This starts with setting up the project organisation. In fact, we divided the organisation, which included approximately 50 people, into two parts: A Project Management Department in the Head Office in Utrecht and an On-Site Construction Management Department in Kampen. In this way, project management was close to the management and exploitation departments that had to take over the railway after construction. This made the mutual alignment easier. In this way, construction management could focus better on the actual construction work. People who functioned on the construction work were not distracted by all kinds of social and political discussions that always happen during such a process. The one department was directed towards the building site, the other towards society. An effective model is established when one succeeds in making those two departments cooperate well.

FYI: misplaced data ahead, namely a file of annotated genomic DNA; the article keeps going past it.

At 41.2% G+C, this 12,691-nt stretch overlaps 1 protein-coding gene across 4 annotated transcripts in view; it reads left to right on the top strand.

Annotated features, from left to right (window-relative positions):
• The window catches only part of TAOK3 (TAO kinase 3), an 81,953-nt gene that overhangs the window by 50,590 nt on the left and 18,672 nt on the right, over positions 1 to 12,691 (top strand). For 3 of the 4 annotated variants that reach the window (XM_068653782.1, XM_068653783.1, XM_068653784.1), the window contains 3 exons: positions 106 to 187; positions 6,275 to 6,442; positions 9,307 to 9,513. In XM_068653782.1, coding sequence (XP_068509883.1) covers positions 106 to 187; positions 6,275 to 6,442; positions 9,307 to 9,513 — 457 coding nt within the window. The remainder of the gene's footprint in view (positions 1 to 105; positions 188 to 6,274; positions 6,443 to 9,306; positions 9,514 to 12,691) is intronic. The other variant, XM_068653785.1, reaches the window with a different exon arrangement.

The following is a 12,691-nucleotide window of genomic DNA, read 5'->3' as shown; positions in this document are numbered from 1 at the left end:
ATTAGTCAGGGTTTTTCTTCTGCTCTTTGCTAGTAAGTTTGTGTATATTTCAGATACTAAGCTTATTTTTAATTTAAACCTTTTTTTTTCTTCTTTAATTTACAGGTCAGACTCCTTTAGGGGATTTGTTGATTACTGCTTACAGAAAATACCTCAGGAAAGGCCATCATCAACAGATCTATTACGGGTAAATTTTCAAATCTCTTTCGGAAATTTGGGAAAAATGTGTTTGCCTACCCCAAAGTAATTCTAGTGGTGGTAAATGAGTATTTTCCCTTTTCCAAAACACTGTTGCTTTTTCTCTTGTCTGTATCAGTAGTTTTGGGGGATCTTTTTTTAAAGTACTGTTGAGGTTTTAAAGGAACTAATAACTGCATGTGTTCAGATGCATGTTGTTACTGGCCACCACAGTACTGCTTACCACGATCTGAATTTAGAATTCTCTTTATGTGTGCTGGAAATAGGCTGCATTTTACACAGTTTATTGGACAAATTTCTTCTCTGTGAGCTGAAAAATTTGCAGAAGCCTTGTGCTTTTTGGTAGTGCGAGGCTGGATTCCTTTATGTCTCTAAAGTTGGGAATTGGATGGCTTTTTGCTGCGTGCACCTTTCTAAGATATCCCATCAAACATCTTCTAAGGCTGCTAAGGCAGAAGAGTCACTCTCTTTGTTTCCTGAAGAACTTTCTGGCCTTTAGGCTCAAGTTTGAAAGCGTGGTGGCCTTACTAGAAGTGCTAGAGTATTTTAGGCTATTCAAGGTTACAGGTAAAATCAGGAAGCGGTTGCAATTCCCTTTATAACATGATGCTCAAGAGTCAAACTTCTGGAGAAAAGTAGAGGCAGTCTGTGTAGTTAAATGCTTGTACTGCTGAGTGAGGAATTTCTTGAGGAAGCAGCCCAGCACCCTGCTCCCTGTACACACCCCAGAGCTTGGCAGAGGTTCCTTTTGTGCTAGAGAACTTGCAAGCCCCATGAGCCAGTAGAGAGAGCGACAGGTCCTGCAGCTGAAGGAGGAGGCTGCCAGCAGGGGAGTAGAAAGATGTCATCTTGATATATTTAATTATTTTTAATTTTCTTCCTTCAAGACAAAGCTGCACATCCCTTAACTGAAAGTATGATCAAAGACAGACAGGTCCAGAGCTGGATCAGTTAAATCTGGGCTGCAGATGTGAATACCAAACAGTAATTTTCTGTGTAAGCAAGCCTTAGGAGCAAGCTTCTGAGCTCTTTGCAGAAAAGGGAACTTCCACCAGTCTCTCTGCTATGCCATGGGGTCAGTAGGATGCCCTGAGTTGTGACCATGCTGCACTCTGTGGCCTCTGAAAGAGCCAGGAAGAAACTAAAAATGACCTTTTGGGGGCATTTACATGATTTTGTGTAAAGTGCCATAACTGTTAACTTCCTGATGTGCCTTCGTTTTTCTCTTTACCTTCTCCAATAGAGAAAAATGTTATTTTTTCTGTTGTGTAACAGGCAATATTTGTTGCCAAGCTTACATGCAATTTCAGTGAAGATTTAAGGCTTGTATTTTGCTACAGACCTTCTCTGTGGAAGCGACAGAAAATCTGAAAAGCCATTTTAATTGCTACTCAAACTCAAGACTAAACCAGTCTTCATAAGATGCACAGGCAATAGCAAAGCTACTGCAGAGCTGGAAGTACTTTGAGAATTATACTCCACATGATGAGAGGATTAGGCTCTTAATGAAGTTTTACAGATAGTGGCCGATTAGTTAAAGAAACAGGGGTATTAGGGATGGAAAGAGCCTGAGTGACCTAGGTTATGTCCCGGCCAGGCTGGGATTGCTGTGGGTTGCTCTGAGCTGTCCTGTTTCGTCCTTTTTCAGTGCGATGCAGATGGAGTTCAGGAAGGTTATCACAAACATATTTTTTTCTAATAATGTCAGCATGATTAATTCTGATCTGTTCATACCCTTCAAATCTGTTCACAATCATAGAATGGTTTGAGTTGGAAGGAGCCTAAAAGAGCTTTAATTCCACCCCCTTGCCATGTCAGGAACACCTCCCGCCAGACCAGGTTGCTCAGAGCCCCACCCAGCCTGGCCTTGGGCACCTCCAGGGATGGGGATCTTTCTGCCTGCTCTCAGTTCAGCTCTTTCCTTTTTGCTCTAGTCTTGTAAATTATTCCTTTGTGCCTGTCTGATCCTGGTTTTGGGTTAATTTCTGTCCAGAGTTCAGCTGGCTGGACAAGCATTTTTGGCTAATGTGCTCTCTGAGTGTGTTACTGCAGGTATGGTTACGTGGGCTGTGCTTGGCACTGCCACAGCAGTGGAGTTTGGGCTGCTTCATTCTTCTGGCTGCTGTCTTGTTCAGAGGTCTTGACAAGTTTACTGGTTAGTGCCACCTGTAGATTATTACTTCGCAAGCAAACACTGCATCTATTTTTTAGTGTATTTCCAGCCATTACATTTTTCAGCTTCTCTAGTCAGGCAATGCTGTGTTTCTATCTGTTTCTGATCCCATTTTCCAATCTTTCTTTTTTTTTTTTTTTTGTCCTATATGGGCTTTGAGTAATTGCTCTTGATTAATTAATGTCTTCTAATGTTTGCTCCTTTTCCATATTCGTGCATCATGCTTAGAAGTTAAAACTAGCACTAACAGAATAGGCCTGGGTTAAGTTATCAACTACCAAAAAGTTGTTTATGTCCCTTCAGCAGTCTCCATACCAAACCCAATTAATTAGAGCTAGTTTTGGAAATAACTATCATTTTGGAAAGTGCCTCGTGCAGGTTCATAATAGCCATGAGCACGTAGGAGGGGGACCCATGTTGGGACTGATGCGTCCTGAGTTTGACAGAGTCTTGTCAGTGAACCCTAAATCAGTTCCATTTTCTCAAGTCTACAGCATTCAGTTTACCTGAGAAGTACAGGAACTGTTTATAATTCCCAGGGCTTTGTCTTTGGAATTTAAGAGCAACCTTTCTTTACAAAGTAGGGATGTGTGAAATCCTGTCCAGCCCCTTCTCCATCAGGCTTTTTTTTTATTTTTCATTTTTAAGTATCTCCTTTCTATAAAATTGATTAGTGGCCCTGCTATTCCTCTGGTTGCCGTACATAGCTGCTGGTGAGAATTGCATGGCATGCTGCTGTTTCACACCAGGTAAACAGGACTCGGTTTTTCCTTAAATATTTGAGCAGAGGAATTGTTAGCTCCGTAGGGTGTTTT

Developing key standards for rail security at ProRail

Issue 1 2013 / 20 February 2013 /

ProRail, the Dutch Rail Infrastructure Manager has recently developed standards for rail security: risk based, all hazard and fit for an open system. What were the considerations to develop a dedicated set of standards, which methodology is used and what will be the way forward?

The government policy for rail security in the Netherlands is to integrate safety and security. This government policy was published in 2010 and is valid for the period until 20202. The security approach was developed in cooperation between the government and the railway sector. The policy focuses on common principles, a common methodology, clear responsibilities of the government and the railway sector and specific targets for the period until 2015. An evaluation in 2015 could lead to additional targets for both government and the railway sector.